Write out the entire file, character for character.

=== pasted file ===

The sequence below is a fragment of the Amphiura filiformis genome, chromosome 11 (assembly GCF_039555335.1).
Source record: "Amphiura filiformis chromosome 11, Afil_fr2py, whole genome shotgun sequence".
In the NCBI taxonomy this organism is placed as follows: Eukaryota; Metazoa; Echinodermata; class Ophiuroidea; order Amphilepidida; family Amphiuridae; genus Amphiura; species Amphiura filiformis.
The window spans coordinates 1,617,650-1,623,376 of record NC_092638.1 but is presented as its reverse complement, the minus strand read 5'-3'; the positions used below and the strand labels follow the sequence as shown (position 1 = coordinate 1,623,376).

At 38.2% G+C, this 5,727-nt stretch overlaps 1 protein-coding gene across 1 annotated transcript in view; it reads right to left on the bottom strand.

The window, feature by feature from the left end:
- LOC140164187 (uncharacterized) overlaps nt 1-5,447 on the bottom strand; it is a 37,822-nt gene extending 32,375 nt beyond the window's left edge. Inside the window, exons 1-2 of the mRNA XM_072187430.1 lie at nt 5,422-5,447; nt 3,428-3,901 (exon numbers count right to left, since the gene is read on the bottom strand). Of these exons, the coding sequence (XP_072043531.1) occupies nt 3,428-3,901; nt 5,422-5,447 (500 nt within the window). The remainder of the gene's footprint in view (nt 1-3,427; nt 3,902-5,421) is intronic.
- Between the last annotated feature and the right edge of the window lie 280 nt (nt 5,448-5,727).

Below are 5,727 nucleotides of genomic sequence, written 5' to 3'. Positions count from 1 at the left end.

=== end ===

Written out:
The sequence below is a fragment of the Amphiura filiformis genome, chromosome 11 (assembly GCF_039555335.1).
Source record: "Amphiura filiformis chromosome 11, Afil_fr2py, whole genome shotgun sequence".
In the NCBI taxonomy this organism is placed as follows: Eukaryota; Metazoa; Echinodermata; class Ophiuroidea; order Amphilepidida; family Amphiuridae; genus Amphiura; species Amphiura filiformis.
The window spans coordinates 1,617,650-1,623,376 of record NC_092638.1 but is presented as its reverse complement, the minus strand read 5'-3'; the positions used below and the strand labels follow the sequence as shown (position 1 = coordinate 1,623,376).

At 38.2% G+C, this 5,727-nt stretch overlaps 1 protein-coding gene across 1 annotated transcript in view; it reads right to left on the bottom strand.

The window, feature by feature from the left end:
- LOC140164187 (uncharacterized) overlaps nt 1-5,447 on the bottom strand; it is a 37,822-nt gene extending 32,375 nt beyond the window's left edge. Inside the window, exons 1-2 of the mRNA XM_072187430.1 lie at nt 5,422-5,447; nt 3,428-3,901 (exon numbers count right to left, since the gene is read on the bottom strand). Of these exons, the coding sequence (XP_072043531.1) occupies nt 3,428-3,901; nt 5,422-5,447 (500 nt within the window). The remainder of the gene's footprint in view (nt 1-3,427; nt 3,902-5,421) is intronic.
- Between the last annotated feature and the right edge of the window lie 280 nt (nt 5,448-5,727).

Below are 5,727 nucleotides of genomic sequence, written 5' to 3'. Positions count from 1 at the left end.